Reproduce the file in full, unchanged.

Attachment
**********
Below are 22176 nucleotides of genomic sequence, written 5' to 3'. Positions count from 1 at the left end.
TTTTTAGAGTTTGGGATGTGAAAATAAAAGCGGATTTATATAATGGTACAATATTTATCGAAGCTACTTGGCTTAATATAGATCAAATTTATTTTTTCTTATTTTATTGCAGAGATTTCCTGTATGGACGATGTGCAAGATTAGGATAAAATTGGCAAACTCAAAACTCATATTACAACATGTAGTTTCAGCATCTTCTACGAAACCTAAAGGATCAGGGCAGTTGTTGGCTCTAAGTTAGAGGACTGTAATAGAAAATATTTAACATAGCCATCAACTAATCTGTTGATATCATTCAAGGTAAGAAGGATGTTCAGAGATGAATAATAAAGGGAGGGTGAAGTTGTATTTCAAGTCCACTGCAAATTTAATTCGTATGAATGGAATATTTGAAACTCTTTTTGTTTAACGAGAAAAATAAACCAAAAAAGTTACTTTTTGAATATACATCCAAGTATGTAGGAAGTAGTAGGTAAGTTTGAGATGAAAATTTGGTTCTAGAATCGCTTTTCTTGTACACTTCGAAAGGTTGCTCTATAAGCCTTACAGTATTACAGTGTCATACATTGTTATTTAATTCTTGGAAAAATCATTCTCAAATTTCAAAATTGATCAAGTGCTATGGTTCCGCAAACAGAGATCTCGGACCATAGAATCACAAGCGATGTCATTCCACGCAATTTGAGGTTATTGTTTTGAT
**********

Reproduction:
Below are 22176 nucleotides of genomic sequence, written 5' to 3'. Positions count from 1 at the left end.
TTTTTAGAGTTTGGGATGTGAAAATAAAAGCGGATTTATATAATGGTACAATATTTATCGAAGCTACTTGGCTTAATATAGATCAAATTTATTTTTTCTTATTTTATTGCAGAGATTTCCTGTATGGACGATGTGCAAGATTAGGATAAAATTGGCAAACTCAAAACTCATATTACAACATGTAGTTTCAGCATCTTCTACGAAACCTAAAGGATCAGGGCAGTTGTTGGCTCTAAGTTAGAGGACTGTAATAGAAAATATTTAACATAGCCATCAACTAATCTGTTGATATCATTCAAGGTAAGAAGGATGTTCAGAGATGAATAATAAAGGGAGGGTGAAGTTGTATTTCAAGTCCACTGCAAATTTAATTCGTATGAATGGAATATTTGAAACTCTTTTTGTTTAACGAGAAAAATAAACCAAAAAAGTTACTTTTTGAATATACATCCAAGTATGTAGGAAGTAGTAGGTAAGTTTGAGATGAAAATTTGGTTCTAGAATCGCTTTTCTTGTACACTTCGAAAGGTTGCTCTATAAGCCTTACAGTATTACAGTGTCATACATTGTTATTTAATTCTTGGAAAAATCATTCTCAAATTTCAAAATTGATCAAGTGCTATGGTTCCGCAAACAGAGATCTCGGACCATAGAATCACAAGCGATGTCATTCCACGCAATTTGAGGTTATTGTTTTGAT